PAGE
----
There are only a fistful of comics anthologies that pulled back the art form from the commercial hell (of children's adventures dreck and silly humor) in which it was imprisoned by the lords of kitsch. I mentioned a couple already, here at The Crib: Madriz (Spain, 1984), Frigorevue and Frigobox (Belgium, 1992, 1994). I'm sure that I will cite a few more in the future: Raw (U.S.A., 1980), Labo and Lapin (France, 1990, 1992), Lápiz Japonés (Argentina, 1993). The first, though (if we don't count satire: Hara-Kiri, France, 1960) is Garo (Japan, 1964).
Postwar in Japan was a period of economical crisis. Tormented by the deadly combo of unemployment and inflation the lower level of the Japanese society found itself in a precarious situation. In such a state of affairs people not only seek, they need to be entertained. The problem is that their entertainment has to be very cheap. That's where pay-libraries enter our picture. Loaning books for a fraction of their price (7 or 8 yen against 30 to 50, according to Béatrice Maréchal in 9e art # 10, April, 2004: 68) these pay-libraries flourished in recession-ridden post war Japan.
Yoshiharu Tsuge was born in Tokyo in 1937. After his father's death in 1942 he lived with his mother, stepfather, two younger brothers and two half-sisters. He always liked to draw and wanted to become a comics artist. Creating comics to the pay-libraries' editors was both an attempt to solve his economical troubles and the accomplishment of a dream. His first comic was published in 1955 showing Osamu Tezuka's influence.
In 1957 Yoshihiro Tatsumi coined the term "gekiga" (drama pictures) to mean more mature, closer to reality, darker stories (before Tatsumi's generation Japanese comics were also mostly aimed at children). On the other hand pay-libraries' editor Katsuichi Nagai published Sampei Shiratô's left wing, historically set stories (Ninja bugeishô). It's mostly for him, and with his help, that he decides to publish Garo magazine (as can be seen on the mag's first issue's cover above). Garo ("fanged wolf", but it also has the word "ga" - image - in there) was so named after one of Shiratô's characters.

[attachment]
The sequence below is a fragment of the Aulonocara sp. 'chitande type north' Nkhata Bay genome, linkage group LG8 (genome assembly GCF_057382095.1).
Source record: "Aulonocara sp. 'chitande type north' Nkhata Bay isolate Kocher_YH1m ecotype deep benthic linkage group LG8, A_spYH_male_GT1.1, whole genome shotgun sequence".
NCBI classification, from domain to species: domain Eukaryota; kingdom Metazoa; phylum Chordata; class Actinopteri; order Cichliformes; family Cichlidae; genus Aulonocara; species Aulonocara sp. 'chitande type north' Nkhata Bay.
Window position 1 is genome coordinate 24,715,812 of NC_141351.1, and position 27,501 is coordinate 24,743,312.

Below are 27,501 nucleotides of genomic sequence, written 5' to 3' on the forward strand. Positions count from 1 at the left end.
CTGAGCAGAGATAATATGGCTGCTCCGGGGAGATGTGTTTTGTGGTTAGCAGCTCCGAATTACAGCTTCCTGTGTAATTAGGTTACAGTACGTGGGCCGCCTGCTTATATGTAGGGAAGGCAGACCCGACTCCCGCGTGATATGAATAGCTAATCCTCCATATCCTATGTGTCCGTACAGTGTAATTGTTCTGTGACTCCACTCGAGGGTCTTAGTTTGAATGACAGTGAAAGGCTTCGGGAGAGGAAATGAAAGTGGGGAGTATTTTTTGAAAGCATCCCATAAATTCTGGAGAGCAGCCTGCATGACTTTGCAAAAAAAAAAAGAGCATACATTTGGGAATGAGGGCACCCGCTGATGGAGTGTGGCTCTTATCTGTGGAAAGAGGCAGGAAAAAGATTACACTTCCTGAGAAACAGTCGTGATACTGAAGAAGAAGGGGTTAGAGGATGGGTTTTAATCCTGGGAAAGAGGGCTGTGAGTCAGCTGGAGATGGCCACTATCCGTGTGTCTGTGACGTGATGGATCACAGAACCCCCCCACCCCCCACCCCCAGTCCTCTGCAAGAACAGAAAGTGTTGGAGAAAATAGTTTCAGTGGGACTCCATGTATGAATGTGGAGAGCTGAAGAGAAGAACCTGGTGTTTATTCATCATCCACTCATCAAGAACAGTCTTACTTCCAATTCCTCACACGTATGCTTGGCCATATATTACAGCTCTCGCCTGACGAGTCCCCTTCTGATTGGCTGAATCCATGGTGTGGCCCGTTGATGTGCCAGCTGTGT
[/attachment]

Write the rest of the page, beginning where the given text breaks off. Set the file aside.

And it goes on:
From 1964 through 1997 (with a couple of false restarts after its main run) Garo published many important Japanese comics artists. Yoshiharu Tsuge was one of them since the mag's first years, but there were also: Yoshihiro Tatsumi, Seiichi Hayashi, Shinishi Abe, Ôji Suzuki, Kazuichi Hanawa, Yoshikazu Ebisu, Shungicu Uchida, Teruhiko Yumura, Hinako Sugiura, among many others...
In 1966 Yoshiharu Tsuge suffered one of his periodical depressions and stopped drawing his own stories to be Shigeru Mizuki's assistant. It's under his influence that Tsuge becomes partly a Naturalist. From now on his highly detailed backgrounds will be as important as his cartoonish characters.
Mitsuhiro Asakawa published a great overview of Yoshiharu Tsuge's relatively short career in comics in 9e art # 10 (April, 2004: 62 - 68). He classified Tsuge's oeuvre in three different kinds: life stories, travel stories, dream stories (as Béatrice Maréchal called them in "On Top of the Mountain," The Comics Journal Special Edition, Vol. 5, 2005: 22 - 27). Japanese writers distinguish two varieties in autobiography: one that deals with a public persona (jiden) and one that deals with more private affairs (watakuchi). Tsuge's I-comics belong to the latter classification. As Chôkitsu Kurumatani stated (as quoted by Béatrice Maréchal in the above cited text: 24): "I-novels question the root of one self's existence... this ominous and mysteriously unknown part that hides inside the ground of daily life." (This is marvelously put and makes perfect sense to me: I always distinguished between Chester Brown, John Porcellino, Fabrice Neaud, and mostly all the others who did autobiography: the former had the courage to expose themselves doing watakuchi, the others just dealt with daily life's foam.)
"Nejishiki" (screw-style; Garo, June, 1968) is a dream story that, as in "Numa" (marsh; Garo, February, 1966) joins thanatos (including a war ravaged Japan) and eros (a female surgeon solves the main character's health problem performing a strange mix of sexual intercourse / surgery operation). I committed the error of not putting this story in my personal canon. Hoping to come back to Yoshiharu Tsuge's comics... (to all the other stories that I read in English and French, that is: "Ô ba denki mekki kôgyôsho" - Oba's electroplate factory -, Manga Story, April, 1973 [Raw, Vol. 2, # 2, 1990]; "Akai hana" - red flowers -, Garo, October 1967 [Raw Vol. 1, # 7, 1985]; his last series Munô no hito; a useless man, Comic Baku, 1985 - 1987 [L'homme sans talent, Ego Comme X, 2004])... I'm correcting it now.
1. the cover of ガロ # 1 (Garo, September, 1964): as published in Paul Gravett's Manga (Laurence King, 2004); the image illustrates Shiratô's story "Kamui Den" (the legend of Kamui);
2. according to c. bren (cf. comments): "the center image is Tsuge as portrayed by the actor Shirô Sano in Teruo Ishii's 1993 film Gensenkan Shujin, which is based on several stories of Tsuge's" (image as published in a 1993 poster);
3. Tsuge as a character in one of his stories (with another character: Yanagi inn's owner; Maki Fujiwara?): "Yanagi-ya shujin" (the master of the Yanaga inn) Garo (February, March, 1970): as published in Kusetsu juunenki (which someone translated for me on the Comics Journal messboard, ages ago, as: a period of ten years' unswerving devotion; Chikuma Shobô, 1994).
Here's a relatively recent photo and an impressive list of comics' absolute masterpieces:
"Nejishiki" (screw-style), as published in The Comics Journal # 250 (February, 2003 [Garo, June, 1968]):
An older version is included in Concerned Theatre Japan (October, 1969):